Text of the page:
Yeah you use a single z value for each triangle, which means that large triangles on glancing angles don't act as effective occluders.
How you are sorting triangles? How about intersections? Or do sort by using max z and raster whole triangle with that? Sound great technique but I want to hear more details.
To ensure conservative results (no false occlusion), you use the maximum z value for occluder triangles and the minimum z value for occludee triangles, which allows intersecting triangles to work without errors.
First you project all the triangles into screen space, determine their z values as above, bucket them into the "tiles", then sort the triangle lists in each tile according to their z value. And then rasterize the tiles
When rasterizing a triangle, you iterate through the scanlines generating a bitmask of the pixels covered by the triangle on that line. Occluders then simply OR this mask with the framebuffer. Occludees AND this mask with "NOT framebuffer" and if the result is true, they write a non-zero value into some address indicating this object is visible (when submitting a group of occludee triangles, you also pass an int*, etc, where this value will be written to if the object is visible. The int at this address is initialized to zero beforehand).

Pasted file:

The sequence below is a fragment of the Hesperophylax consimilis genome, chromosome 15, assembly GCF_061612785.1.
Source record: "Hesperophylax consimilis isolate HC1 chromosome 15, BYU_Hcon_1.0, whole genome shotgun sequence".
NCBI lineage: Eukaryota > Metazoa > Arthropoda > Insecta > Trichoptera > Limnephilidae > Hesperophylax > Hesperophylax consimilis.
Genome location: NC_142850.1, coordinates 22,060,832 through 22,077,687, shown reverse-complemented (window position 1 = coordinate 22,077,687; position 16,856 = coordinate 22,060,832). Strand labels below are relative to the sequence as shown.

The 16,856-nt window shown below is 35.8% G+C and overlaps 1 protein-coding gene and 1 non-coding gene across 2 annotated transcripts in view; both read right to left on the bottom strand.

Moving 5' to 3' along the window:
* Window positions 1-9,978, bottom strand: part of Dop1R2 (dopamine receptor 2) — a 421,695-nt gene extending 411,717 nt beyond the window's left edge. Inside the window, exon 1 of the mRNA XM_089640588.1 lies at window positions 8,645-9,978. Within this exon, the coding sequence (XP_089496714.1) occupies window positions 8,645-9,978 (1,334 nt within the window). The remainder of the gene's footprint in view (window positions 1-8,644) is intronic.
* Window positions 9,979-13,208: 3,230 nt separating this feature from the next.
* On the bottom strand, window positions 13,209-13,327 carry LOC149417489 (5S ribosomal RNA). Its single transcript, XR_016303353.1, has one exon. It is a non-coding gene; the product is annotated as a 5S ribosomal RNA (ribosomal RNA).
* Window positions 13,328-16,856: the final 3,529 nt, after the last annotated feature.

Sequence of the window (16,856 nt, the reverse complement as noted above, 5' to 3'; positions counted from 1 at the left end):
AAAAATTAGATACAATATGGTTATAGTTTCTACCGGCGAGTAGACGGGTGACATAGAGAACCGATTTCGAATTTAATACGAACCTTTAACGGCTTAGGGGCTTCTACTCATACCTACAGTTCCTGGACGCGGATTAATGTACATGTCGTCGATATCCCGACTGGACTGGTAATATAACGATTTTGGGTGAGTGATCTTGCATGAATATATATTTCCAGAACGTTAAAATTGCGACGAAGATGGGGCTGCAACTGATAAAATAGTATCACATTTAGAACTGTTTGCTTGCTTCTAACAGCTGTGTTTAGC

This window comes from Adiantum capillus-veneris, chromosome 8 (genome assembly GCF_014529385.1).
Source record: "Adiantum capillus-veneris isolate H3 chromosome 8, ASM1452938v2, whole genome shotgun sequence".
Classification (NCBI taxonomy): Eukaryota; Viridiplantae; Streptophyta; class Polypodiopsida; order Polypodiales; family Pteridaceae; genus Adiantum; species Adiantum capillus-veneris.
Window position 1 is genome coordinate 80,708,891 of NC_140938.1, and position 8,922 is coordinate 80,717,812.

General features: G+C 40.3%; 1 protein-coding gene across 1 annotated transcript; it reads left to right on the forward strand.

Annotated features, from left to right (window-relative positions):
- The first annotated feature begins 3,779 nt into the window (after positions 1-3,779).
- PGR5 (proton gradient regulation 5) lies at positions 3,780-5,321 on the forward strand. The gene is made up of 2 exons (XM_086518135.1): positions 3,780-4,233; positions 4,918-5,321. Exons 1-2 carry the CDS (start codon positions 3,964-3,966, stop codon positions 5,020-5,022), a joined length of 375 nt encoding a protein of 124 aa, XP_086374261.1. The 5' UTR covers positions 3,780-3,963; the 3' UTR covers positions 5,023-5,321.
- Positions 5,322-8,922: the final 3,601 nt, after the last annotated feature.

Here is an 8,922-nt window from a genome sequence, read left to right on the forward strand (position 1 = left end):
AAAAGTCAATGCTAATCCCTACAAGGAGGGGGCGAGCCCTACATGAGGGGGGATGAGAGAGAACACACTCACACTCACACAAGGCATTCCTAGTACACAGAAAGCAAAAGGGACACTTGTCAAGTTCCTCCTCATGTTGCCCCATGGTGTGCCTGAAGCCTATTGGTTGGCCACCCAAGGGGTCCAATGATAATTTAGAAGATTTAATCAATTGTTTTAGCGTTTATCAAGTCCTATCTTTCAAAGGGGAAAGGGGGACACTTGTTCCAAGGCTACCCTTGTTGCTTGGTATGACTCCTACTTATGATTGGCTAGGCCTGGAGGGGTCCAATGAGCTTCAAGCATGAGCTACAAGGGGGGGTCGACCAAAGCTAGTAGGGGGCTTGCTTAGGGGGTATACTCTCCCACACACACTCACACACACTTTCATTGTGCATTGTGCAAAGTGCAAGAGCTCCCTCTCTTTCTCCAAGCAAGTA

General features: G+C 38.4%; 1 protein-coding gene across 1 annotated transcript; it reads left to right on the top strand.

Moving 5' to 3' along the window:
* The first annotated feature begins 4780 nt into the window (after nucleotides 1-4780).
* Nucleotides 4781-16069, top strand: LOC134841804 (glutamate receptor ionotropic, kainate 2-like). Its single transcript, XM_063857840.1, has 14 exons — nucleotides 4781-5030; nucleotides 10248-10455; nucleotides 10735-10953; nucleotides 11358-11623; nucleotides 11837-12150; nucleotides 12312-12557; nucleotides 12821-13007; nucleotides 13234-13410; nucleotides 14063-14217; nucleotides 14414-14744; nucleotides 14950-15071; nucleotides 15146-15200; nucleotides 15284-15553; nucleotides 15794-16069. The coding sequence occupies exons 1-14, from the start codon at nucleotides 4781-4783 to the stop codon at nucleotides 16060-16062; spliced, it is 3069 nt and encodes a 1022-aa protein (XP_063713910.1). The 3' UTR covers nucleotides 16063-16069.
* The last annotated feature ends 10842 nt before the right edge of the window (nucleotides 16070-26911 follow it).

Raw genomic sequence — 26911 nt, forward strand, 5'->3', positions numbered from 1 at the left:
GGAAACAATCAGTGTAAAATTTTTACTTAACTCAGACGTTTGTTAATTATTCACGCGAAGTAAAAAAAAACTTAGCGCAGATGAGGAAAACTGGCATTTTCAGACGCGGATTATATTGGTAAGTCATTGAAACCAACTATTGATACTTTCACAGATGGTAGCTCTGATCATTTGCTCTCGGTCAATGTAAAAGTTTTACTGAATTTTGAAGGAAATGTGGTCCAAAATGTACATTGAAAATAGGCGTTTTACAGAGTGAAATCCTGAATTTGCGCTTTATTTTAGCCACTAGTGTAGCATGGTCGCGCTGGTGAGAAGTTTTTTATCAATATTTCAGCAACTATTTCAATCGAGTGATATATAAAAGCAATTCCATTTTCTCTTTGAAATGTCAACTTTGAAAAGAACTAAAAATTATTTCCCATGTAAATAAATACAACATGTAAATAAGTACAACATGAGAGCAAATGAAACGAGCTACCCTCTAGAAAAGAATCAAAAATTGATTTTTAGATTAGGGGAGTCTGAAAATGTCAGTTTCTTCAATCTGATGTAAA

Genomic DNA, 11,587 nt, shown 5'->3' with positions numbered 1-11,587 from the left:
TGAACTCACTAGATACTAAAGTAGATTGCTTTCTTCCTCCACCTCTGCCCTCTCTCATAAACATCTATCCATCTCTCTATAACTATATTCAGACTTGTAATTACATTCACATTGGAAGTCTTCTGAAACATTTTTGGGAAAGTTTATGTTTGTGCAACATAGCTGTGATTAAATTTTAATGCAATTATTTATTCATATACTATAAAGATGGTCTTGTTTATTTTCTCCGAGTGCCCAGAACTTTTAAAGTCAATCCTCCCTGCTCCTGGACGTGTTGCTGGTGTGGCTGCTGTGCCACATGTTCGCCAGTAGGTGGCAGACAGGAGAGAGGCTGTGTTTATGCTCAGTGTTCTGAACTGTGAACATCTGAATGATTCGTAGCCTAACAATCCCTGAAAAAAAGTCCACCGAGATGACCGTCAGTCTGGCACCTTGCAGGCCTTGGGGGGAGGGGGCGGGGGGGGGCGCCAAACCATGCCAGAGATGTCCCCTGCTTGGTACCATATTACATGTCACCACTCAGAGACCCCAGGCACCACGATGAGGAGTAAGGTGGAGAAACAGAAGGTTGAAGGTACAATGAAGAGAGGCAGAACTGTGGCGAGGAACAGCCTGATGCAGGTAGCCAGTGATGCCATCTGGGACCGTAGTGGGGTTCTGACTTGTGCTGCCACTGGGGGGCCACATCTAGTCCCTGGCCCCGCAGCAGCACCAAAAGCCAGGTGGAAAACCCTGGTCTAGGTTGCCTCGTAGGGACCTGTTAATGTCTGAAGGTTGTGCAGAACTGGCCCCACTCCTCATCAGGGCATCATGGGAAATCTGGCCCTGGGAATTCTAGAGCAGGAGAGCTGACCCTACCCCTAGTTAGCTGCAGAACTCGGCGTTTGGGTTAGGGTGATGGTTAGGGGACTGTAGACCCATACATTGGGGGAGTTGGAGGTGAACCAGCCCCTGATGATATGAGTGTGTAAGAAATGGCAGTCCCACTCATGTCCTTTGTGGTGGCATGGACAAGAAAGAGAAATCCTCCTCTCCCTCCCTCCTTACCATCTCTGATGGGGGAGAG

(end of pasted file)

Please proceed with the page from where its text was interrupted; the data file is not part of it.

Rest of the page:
P.S. I didn't come up with this, I've shamelessly taken the idea from Vadim Shcherbakov, who got it from another guy, IronPeter. There's a full explanation and a demo with source code on his blog. His code uses SSE intrinsics so it's a bit unreadable in places, and it contains a few bugs, but it's very fast Eventually, I'd like to release my own open source version of this algorithm, but I've got other things to be working on at the moment.
P.P.S. I contacted Vadim about the copyright on his demo, because there is no explicit licensed contained in the ZIP, and got this response:
On 05/10/13 8:11 AM, Vadim Shcherbakov wrote:
Hey, you can use the code as you like, there is no license or any limitations.